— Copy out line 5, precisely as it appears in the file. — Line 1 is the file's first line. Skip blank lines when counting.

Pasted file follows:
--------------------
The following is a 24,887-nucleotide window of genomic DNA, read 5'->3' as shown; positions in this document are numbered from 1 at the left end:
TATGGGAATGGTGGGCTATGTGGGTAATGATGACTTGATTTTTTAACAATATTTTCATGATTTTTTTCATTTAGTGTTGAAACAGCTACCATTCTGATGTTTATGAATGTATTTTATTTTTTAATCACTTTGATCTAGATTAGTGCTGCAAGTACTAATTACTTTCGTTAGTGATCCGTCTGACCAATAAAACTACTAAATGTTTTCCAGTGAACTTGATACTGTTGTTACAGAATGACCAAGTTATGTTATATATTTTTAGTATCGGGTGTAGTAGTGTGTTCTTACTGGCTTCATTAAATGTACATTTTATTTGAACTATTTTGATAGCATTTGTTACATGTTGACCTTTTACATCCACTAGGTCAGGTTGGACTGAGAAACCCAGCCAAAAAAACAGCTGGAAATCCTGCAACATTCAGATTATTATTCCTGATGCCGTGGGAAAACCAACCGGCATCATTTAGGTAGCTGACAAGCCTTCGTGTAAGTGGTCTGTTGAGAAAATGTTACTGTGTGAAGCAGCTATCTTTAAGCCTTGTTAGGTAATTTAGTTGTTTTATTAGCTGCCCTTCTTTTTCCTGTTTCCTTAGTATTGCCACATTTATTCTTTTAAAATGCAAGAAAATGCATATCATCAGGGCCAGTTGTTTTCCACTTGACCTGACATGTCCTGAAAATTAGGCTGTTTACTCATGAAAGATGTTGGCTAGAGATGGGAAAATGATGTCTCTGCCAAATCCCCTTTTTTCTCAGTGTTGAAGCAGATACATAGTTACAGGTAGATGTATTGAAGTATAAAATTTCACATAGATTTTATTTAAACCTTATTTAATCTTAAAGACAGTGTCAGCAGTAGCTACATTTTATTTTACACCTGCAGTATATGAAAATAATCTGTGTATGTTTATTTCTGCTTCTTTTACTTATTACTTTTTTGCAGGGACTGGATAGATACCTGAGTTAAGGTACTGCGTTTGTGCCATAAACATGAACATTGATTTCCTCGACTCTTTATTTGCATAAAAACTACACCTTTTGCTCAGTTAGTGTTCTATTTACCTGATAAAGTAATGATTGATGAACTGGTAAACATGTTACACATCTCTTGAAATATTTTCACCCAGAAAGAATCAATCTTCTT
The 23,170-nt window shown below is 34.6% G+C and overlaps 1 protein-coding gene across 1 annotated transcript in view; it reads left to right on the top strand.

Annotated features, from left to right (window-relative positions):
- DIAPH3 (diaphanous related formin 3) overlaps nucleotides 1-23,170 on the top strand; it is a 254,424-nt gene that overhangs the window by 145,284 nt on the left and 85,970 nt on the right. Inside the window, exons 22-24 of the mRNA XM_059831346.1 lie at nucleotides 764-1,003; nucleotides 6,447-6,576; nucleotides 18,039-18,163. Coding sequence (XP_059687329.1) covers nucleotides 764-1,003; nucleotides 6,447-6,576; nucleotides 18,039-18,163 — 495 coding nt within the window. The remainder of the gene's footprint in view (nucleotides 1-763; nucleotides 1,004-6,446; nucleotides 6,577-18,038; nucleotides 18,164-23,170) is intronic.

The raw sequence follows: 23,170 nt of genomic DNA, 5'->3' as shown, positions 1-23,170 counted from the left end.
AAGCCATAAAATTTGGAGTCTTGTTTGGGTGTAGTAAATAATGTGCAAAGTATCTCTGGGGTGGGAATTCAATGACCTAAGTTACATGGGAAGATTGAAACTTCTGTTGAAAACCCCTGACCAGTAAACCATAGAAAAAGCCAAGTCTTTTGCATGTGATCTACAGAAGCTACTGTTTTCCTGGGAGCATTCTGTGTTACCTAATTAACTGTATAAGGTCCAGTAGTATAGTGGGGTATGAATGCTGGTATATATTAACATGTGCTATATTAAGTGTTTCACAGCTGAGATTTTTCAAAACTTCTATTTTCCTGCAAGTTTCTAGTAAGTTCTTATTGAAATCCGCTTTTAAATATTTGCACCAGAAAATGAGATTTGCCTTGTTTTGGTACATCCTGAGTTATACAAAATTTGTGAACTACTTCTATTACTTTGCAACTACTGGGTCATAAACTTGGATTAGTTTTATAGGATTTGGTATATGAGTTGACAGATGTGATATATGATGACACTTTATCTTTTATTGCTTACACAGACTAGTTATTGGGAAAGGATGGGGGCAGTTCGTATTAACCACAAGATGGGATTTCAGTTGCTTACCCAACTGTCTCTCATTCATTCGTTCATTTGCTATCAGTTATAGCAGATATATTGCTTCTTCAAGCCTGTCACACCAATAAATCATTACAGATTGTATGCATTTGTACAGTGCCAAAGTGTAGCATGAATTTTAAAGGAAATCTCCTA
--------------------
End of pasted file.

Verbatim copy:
- DIAPH3 (diaphanous related formin 3) overlaps nucleotides 1-23,170 on the top strand; it is a 254,424-nt gene that overhangs the window by 145,284 nt on the left and 85,970 nt on the right. Inside the window, exons 22-24 of the mRNA XM_059831346.1 lie at nucleotides 764-1,003; nucleotides 6,447-6,576; nucleotides 18,039-18,163. Coding sequence (XP_059687329.1) covers nucleotides 764-1,003; nucleotides 6,447-6,576; nucleotides 18,039-18,163 — 495 coding nt within the window. The remainder of the gene's footprint in view (nucleotides 1-763; nucleotides 1,004-6,446; nucleotides 6,577-18,038; nucleotides 18,164-23,170) is intronic.